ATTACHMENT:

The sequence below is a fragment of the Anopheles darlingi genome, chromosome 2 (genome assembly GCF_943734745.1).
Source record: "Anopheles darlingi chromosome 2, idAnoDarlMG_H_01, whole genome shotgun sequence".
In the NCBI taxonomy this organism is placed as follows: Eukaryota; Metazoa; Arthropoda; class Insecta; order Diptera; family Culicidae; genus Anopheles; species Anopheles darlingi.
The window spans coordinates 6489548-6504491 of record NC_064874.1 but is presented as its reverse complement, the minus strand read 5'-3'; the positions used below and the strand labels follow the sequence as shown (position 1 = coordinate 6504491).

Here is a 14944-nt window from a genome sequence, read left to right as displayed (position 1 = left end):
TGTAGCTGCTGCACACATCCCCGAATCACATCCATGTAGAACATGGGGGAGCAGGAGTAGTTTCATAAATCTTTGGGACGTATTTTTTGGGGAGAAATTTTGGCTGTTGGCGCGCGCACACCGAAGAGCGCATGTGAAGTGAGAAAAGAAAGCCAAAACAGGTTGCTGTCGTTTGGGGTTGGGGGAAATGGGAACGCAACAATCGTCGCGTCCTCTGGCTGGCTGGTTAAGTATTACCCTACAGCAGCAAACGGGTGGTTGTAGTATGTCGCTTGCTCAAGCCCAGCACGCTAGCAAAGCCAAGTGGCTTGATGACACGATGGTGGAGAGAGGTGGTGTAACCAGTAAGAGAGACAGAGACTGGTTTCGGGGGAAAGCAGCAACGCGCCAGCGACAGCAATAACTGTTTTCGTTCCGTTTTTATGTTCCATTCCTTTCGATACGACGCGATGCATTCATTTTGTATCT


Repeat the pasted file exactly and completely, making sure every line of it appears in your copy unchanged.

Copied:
The sequence below is a fragment of the Anopheles darlingi genome, chromosome 2 (genome assembly GCF_943734745.1).
Source record: "Anopheles darlingi chromosome 2, idAnoDarlMG_H_01, whole genome shotgun sequence".
In the NCBI taxonomy this organism is placed as follows: Eukaryota; Metazoa; Arthropoda; class Insecta; order Diptera; family Culicidae; genus Anopheles; species Anopheles darlingi.
The window spans coordinates 6489548-6504491 of record NC_064874.1 but is presented as its reverse complement, the minus strand read 5'-3'; the positions used below and the strand labels follow the sequence as shown (position 1 = coordinate 6504491).

Here is a 14944-nt window from a genome sequence, read left to right as displayed (position 1 = left end):
TGTAGCTGCTGCACACATCCCCGAATCACATCCATGTAGAACATGGGGGAGCAGGAGTAGTTTCATAAATCTTTGGGACGTATTTTTTGGGGAGAAATTTTGGCTGTTGGCGCGCGCACACCGAAGAGCGCATGTGAAGTGAGAAAAGAAAGCCAAAACAGGTTGCTGTCGTTTGGGGTTGGGGGAAATGGGAACGCAACAATCGTCGCGTCCTCTGGCTGGCTGGTTAAGTATTACCCTACAGCAGCAAACGGGTGGTTGTAGTATGTCGCTTGCTCAAGCCCAGCACGCTAGCAAAGCCAAGTGGCTTGATGACACGATGGTGGAGAGAGGTGGTGTAACCAGTAAGAGAGACAGAGACTGGTTTCGGGGGAAAGCAGCAACGCGCCAGCGACAGCAATAACTGTTTTCGTTCCGTTTTTATGTTCCATTCCTTTCGATACGACGCGATGCATTCATTTTGTATCT